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Tips on Selling













Too high, too low, or just right – it’s time to assess your product pricing.
Too high, too low, or just right – it’s time to assess your product pricing.

Is the price really right? Consider these seven key factors when setting your prices

Many retailers default to the ‘cost-plus’ pricing strategy – but it’s not the only way to determine what you can charge for your stock, explains DAVID BROWN.

When introducing a new product or collection to your range, the first question is always, ‘What price can I sell it for?’ In many ways, this is the $64,000 question – or $6,400, or $640, depending on the product.

Getting it right can generate healthy profits for a business, while getting it wrong can see that same profitable product languish on the shelves, gathering dust and tying up staff time and financial resources in the process.

So, how do you know how much an item should be sold for?

Setting the starting price involves considering a number of variables:

• Cost – The first variable, and the one that the majority of retailers rely on most heavily, is the cost of the item when it is purchased from the supplier.

This is a key factor as it will ultimately determine the profit that can be made.

Yet there’s an important consideration that many retailers ignore, and that is the pricing strategy of the supplier.

In most cases, the supplier is never questioned as to how they reached their price and, like everyone, the person who set that price is as susceptible to the same biases, emotions, and assumptions as anyone when reaching the wholesale price.

The biggest barrier to business owners setting the correct price is their own mindset. In many cases, items are set lower than they could be because of assumptions and expectations.

If you want to rely entirely on someone else to price your products, it helps to know from where they’ve drawn their conclusions.

• Profit – In conjunction with cost is profit. As mentioned previously, pricing must reflect the margin you hope to make on the product.

But more importantly, it should also be compared with the opportunity cost of investing your money into an alternative product.

If you only have so much to spend, you need to consider if this product will provide you with the best return on your investment.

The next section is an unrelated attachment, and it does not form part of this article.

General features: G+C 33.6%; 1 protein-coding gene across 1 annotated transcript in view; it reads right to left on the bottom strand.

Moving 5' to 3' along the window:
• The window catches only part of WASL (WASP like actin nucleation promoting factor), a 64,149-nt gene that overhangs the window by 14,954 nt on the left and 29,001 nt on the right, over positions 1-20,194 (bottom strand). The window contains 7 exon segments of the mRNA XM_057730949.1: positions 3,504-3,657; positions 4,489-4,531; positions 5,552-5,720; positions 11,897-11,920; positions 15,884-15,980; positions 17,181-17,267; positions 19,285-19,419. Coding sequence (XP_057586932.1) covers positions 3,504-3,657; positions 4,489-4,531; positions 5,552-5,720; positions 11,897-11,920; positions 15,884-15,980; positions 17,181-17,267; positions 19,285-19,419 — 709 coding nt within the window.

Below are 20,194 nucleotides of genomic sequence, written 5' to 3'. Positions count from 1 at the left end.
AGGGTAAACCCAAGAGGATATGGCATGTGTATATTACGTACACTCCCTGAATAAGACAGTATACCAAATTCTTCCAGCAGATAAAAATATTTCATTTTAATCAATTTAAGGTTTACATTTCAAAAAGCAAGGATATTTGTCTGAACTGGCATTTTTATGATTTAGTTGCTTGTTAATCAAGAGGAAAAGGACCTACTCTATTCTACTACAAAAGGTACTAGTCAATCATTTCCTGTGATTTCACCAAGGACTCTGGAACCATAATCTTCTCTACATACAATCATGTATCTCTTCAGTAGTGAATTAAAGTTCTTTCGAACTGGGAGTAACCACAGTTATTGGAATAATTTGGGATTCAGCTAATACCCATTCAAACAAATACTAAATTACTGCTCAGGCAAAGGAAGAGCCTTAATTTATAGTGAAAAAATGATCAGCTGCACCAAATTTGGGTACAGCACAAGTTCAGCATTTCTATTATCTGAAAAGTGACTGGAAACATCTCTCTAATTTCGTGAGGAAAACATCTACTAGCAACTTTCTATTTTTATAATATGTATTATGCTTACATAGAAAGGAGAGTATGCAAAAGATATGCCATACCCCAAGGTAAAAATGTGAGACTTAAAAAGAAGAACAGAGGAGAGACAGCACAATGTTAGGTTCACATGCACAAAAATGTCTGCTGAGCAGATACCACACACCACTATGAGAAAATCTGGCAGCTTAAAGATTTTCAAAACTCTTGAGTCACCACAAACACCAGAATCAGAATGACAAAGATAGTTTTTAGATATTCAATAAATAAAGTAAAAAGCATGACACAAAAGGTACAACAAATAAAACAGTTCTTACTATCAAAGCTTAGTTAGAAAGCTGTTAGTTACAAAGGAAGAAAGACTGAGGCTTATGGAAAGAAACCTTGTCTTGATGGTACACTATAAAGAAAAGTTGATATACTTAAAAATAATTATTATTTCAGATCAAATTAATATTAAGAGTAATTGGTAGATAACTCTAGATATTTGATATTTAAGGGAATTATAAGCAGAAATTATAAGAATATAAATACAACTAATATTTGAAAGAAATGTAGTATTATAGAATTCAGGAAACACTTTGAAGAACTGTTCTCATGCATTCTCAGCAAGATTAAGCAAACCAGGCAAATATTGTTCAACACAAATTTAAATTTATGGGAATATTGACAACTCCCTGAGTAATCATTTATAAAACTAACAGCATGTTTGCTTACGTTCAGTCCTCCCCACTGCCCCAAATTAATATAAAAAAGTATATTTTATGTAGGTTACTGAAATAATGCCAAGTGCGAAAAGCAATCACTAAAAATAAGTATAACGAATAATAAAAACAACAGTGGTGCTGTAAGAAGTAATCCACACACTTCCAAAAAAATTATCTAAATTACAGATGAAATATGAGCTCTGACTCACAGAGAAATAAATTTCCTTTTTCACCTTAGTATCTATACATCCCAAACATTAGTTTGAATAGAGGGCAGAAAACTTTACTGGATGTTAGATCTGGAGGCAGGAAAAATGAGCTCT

• Market position – Are you a premium business? What target market are you seeking to sell your products to?

For many customers, the cheapest price is not the deciding factor in whether or not they purchase. In fact, for some, the more they pay the better they feel!

That is because pricing is part of what determines a product’s perceived value – a factor that is especially important in luxury categories, such as jewellery.

On the other hand, there are customers who only make purchases based on price. They are usually fickle and will wait for sales before they purchase – making them low-value targets for businesses.

• Competitors – Are your competitors selling the same product? If so, what pricing do they have? It’s easy to assume retailers should always price-match, but this may depend on the market.

Recently, I went for a walk around a rural area where three separate properties were selling horse manure from their front gate – one was selling $1 per bag, another for $2.50, and the last for $3.

Despite the fact they were all within a few hundred metres of each other, when I went on the same walk a day later, I noticed that they all appeared to have a similar number of bags sold.

Clearly, price wasn’t the only factor affecting the buying decision – and the last property made $2 more per bag of manure than the first!

• Added value – The product is not the only thing you’re providing.

What do you offer that makes for a stronger value proposition?

An extended warranty, the promise of free servicing or batteries, cleaning, gift-with- purchase, gift-wrapping, delivery – all of these, among other factors, can justify a premium price.

Online sellers who offer a product along with education on how to use it best, are a great example of this.

• Your mindset – In my experience, the biggest barrier to business owners setting the correct price is their own mindset. In many cases, items are set lower than they could be because of assumptions and expectations the owner held.

The business owner put up barriers that aren’t necessary. Often the most successful pricing strategies are the ones set by other people who don’t have an emotional ‘buy-in’ to the decision.

• Opinion of staff – One of the most effective ways of pricing is to ask someone who has no knowledge of the cost of the item to tell you what they think it is worth.

Again, this has often led to higher pricing policies than a ‘cost-plus’ mentality, especially where the staff are involved and don’t know the inputs. At the end of the day, they are the ones who will be selling it!

Pricing is crucial to making your business work and keeping up the all-important cashflow. Review your current strategy and use the steps above to assess whether you could be selling yourself short.

 

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ABOUT THE AUTHOR
David Brown

Contributor • Retail Edge Consultants


David Brown is co-founder and business mentor with Retail Edge Consultants. Learn more: retailedgeconsultants.com

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